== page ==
Chandra Infographic Shows Where The Color Comes From In Space Pictures

For your daily space zing, check out an infographic recently highlighted on the Chandra X-ray Observatory’s Google+ page. Called “How to Color the Universe” (see it below), it explains why the colors we see from space telescope pictures are added in after the data is gathered.

In a nutshell, the information is recorded by the telescope in photons, which is sent down to Earth in binary code (1s and 0s). Software renders these numbers into images, then astronomers pick the colors to highlight what to show in the data.

“Colors play a very important role in communication information in astronomical images,” the infographic states. “Sometimes, colors are chosen to illustrate specific bands of light. There can be other motivating factors when picking colors, such as highlighting a particular feature or showcasing particular chemical elements.”

This multiwavelength image of the galaxy NGC 3627 contains X-rays from Chandra (blue), infrared data from Spitzer (red), and optical data from Hubble and the Very Large Telescope (yellow).  Astronomers conducted a survey of 62 galaxies, which included NGC 3627, to study the supermassive black holes at their centers.  Among this sample, 37 galaxies with X-ray sources are supermassive black hole candidates, and seven were not previously known. Confirming previous Chandra results, this study finds the fraction of galaxies hosting supermassive black holes is much higher than in optical searches for black holes that are relatively inactive.
This multiwavelength image of the galaxy NGC 3627 contains X-rays from Chandra (blue), infrared data from Spitzer (red), and optical data from Hubble and the Very Large Telescope (yellow). Astronomers conducted a survey of 62 galaxies, which included NGC 3627, to study the supermassive black holes at their centers. Among this sample, 37 galaxies with X-ray sources are supermassive black hole candidates, and seven were not previously known. Confirming previous Chandra results, this study finds the fraction of galaxies hosting supermassive black holes is much higher than in optical searches for black holes that are relatively inactive.

It’s natural right now to think that astronomers are adding data where none exist, but Chandra’s public affairs employees (Kim Arcand and Megan Watzke) wrote a Huffington Post piece in September addressing this, too.

“Often, scientists choose colors to represent certain scientific phenomena such as structures that appear in one wavelength and not another. This might be why the planet is pink or the galaxy green. Or they might want to show where different elements like iron or magnesium are found in an object, and they can demonstrate this by assigning the sliver of light for each in different colors,” they wrote.

“In other instances, colors are picked to make an image the most pleasing or beautiful. In some of these instances, cries of the images being faked can erupt. But they are not fake, no matter what colors are used. We can’t see these data without scientific tools and processing. The color in these images enhances the data but does not alter them.”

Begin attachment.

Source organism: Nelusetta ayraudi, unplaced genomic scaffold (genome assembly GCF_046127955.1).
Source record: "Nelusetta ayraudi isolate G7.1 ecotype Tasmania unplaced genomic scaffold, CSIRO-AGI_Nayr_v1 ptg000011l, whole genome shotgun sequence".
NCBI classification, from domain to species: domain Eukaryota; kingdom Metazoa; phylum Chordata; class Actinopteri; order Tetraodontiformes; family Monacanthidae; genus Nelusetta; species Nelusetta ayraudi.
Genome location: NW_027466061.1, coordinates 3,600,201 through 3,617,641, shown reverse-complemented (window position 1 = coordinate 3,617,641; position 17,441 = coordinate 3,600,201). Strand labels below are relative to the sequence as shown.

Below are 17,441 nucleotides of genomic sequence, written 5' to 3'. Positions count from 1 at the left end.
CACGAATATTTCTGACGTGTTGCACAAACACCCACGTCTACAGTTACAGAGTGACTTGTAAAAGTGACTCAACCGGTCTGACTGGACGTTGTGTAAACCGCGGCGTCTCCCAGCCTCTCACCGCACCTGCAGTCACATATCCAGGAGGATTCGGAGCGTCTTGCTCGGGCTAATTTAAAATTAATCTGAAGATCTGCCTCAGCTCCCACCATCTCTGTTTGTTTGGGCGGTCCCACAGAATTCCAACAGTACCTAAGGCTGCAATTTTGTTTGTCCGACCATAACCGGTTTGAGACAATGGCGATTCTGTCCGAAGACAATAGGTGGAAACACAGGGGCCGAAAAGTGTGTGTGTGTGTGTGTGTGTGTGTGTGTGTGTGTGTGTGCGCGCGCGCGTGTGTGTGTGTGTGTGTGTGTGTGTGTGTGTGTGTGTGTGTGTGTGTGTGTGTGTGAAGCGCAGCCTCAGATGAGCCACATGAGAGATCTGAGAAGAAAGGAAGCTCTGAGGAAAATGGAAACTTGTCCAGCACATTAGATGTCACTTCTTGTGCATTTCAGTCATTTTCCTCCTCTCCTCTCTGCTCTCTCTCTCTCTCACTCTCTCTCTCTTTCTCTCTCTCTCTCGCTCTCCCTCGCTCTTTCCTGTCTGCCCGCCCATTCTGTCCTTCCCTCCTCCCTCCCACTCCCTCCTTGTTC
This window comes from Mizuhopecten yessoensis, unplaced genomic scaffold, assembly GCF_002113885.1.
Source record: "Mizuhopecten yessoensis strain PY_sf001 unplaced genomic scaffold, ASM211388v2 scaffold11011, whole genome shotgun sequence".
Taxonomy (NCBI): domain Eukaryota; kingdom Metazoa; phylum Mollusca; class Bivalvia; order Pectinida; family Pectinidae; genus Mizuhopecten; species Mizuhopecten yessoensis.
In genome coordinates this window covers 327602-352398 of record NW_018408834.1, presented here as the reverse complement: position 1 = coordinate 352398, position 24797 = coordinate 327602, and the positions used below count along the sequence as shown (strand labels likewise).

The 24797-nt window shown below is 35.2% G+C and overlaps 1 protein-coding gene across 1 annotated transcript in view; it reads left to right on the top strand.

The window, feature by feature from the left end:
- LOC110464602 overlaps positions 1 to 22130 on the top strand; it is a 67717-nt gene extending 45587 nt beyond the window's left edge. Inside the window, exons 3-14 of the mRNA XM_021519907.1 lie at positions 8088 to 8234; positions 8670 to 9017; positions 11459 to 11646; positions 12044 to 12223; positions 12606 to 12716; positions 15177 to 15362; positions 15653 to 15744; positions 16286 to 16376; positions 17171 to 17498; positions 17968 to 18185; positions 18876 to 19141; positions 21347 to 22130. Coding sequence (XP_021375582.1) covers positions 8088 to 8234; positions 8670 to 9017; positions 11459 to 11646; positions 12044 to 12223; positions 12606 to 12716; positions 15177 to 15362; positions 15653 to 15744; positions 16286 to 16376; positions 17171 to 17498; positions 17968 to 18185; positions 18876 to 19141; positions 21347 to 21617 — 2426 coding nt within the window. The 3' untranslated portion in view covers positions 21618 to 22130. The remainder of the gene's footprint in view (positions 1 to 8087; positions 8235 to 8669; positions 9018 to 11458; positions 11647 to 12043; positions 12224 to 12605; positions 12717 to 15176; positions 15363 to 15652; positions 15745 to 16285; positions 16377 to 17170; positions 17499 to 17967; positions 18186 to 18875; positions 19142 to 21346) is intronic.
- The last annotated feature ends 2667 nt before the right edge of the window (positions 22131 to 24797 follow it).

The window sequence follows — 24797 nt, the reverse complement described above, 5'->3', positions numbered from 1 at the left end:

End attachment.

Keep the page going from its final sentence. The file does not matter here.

If you have a high level of comfort manipulating images, Chandra offers a website to create images from raw data yourself, complete with a tutorial showing you how to do it.

color_infograph

Amazing Images

Moon from Earth

Here are some amazing images of space:

This is an amazing image of the Moon taken from the International Space Station orbiting Earth. What a view!


M83. Image credit: Hubble

This is a photograph of the spiral galaxy M83, one of the closest best examples we can see of a spiral galaxy. This image was captured by the Hubble Space Telescope.


Hurricane Ike

Here’s an image of Hurricane Ike captured by astronauts on board the International Space Station.


Apollo 11

Here’s a photo of NASA’s Apollo 11 lunar lander rising from the surface of the Moon to dock with the Command and Service module.


Halley's Comet

Here’s a picture of Halley’s comet taken by the Giotto spacecraft. You can see the nucleus of the comet tumbling in space and the tail trailing behind.

If you’d like to get more outer space pictures for yourself, check out NASA’s Astronomy Picture of the Day, as well as NASA’s Image of the Day.

Many of the best pictures of space come from the Hubble Space Telescope. You can see the latest images from the Hubble Site, and then an archive of old images at the Hubble Heritage site. There are also great pictures from the Chandra X-Ray Observatory and NASA’s Spitzer Space Telescope.

If you’d like pictures of the planets, check out NASA’s Planetary Photojournal, and here are links to missions at the planets in the Solar System. MESSENGER, Venus Express, the Lunar Reconnaissance Orbiter, Mars Reconnaissance Orbiter, Cassini, and New Horizons.

We’ve written many articles about amazing images for Universe Today. Here’s an article about some images from STS-129, and here are some images of the shuttle and Hubble transiting across the Sun.

We’ve recorded many episodes of Astronomy Cast about space. Try this one, Episode 99: The Milky Way.